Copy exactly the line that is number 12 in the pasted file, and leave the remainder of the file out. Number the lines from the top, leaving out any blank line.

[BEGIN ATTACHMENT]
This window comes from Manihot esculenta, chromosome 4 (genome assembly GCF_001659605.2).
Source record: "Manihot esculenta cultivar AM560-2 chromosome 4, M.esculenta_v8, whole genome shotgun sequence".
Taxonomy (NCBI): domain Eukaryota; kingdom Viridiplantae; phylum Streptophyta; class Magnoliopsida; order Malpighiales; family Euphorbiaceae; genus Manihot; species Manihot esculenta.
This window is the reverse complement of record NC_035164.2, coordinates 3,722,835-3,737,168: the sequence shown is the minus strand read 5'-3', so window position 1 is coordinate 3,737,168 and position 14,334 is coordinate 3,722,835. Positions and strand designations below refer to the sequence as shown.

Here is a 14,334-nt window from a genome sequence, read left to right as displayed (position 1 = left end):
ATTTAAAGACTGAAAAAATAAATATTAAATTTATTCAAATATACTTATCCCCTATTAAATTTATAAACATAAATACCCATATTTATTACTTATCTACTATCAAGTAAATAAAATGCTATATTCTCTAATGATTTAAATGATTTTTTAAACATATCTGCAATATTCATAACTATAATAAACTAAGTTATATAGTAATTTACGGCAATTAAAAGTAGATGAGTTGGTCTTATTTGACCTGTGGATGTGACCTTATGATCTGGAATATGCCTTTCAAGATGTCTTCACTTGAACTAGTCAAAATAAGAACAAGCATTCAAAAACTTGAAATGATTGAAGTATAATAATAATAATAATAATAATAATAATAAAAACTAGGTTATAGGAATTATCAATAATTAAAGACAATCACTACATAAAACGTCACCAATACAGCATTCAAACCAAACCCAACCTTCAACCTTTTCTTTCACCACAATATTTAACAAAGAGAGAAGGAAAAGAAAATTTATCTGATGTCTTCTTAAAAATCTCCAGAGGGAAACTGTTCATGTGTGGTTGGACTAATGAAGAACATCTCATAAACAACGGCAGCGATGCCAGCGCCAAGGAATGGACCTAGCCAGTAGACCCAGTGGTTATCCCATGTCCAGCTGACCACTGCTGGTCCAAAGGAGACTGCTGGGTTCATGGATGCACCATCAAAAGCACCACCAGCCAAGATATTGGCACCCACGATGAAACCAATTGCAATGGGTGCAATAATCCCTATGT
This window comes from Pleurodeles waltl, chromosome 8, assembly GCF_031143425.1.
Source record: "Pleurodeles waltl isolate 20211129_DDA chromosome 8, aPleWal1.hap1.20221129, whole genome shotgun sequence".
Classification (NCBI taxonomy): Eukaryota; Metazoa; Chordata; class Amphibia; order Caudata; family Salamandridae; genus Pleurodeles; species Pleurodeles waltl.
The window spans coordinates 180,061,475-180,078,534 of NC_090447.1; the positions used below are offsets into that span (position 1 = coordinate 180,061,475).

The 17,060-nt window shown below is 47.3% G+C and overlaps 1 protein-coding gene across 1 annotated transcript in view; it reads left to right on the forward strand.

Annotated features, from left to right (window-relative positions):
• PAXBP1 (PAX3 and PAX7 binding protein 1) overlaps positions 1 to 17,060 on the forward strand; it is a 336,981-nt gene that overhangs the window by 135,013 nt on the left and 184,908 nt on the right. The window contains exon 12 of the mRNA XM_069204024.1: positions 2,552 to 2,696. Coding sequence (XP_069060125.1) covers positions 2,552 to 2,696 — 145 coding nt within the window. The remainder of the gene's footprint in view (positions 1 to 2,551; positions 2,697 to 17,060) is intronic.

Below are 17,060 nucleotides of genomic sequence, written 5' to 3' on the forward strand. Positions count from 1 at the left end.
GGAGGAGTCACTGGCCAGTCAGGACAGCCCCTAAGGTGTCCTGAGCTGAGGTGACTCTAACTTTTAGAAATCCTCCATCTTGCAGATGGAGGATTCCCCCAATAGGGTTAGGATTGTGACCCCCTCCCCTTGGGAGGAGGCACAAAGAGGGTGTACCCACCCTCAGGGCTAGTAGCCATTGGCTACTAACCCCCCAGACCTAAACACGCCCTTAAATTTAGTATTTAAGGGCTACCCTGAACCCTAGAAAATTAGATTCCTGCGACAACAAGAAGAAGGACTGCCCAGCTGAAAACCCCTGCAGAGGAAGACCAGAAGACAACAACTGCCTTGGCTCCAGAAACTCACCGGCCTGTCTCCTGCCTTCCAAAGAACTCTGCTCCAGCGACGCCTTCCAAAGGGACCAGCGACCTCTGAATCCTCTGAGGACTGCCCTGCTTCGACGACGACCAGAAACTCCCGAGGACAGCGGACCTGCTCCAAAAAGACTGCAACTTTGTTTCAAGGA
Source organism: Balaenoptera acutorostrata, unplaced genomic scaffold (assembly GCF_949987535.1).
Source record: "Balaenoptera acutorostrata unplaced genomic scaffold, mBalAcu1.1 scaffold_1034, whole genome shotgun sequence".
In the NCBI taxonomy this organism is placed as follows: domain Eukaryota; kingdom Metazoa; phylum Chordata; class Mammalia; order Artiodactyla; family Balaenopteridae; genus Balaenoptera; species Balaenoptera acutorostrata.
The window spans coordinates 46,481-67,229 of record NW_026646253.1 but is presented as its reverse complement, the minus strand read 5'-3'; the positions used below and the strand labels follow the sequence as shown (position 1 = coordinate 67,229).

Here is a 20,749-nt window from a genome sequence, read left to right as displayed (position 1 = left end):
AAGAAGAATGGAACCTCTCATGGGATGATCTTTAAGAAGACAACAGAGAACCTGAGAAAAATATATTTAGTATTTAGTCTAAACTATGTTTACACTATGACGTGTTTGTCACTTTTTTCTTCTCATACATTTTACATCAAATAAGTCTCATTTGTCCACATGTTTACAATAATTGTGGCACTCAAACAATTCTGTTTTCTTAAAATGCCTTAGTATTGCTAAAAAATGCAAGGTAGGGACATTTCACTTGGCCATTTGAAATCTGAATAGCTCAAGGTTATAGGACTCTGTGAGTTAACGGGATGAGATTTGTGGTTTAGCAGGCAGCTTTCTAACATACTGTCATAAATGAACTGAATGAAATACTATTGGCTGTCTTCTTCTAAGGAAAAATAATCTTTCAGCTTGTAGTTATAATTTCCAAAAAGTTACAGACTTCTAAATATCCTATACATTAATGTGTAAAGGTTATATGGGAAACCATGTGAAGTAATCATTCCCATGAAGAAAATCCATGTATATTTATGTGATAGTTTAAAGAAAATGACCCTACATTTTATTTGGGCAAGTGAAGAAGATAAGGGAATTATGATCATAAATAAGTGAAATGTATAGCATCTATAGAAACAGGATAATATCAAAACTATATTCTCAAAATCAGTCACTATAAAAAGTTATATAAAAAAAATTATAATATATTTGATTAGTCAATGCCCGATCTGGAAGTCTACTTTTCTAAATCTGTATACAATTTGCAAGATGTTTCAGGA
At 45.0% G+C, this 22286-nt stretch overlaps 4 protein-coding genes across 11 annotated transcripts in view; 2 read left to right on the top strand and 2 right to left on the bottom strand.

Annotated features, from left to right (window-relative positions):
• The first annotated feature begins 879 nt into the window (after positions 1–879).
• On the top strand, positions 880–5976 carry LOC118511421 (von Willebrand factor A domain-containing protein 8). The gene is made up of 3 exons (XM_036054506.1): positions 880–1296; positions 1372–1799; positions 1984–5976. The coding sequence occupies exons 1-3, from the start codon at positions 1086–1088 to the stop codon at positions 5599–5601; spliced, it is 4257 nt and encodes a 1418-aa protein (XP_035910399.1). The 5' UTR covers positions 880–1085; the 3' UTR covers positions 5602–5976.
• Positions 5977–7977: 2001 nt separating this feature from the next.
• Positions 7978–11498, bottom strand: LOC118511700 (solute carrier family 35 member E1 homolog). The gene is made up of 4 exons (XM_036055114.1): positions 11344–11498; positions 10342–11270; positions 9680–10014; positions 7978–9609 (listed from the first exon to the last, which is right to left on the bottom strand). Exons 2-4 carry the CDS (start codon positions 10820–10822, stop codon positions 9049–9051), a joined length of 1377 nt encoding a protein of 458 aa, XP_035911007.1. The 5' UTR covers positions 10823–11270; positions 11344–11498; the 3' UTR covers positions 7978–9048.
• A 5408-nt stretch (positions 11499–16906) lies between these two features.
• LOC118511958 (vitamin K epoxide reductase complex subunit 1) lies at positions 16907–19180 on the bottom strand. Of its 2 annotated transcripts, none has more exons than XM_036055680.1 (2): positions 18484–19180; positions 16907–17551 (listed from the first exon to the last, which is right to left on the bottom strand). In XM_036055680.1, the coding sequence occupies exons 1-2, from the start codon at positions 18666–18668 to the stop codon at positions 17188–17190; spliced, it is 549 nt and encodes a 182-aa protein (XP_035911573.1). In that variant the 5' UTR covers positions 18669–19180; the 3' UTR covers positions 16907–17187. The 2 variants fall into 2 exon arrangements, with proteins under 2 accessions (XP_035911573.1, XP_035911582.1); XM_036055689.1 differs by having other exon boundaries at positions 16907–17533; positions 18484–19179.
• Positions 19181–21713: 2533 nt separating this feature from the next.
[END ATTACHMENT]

Annotated features, from left to right (window-relative positions):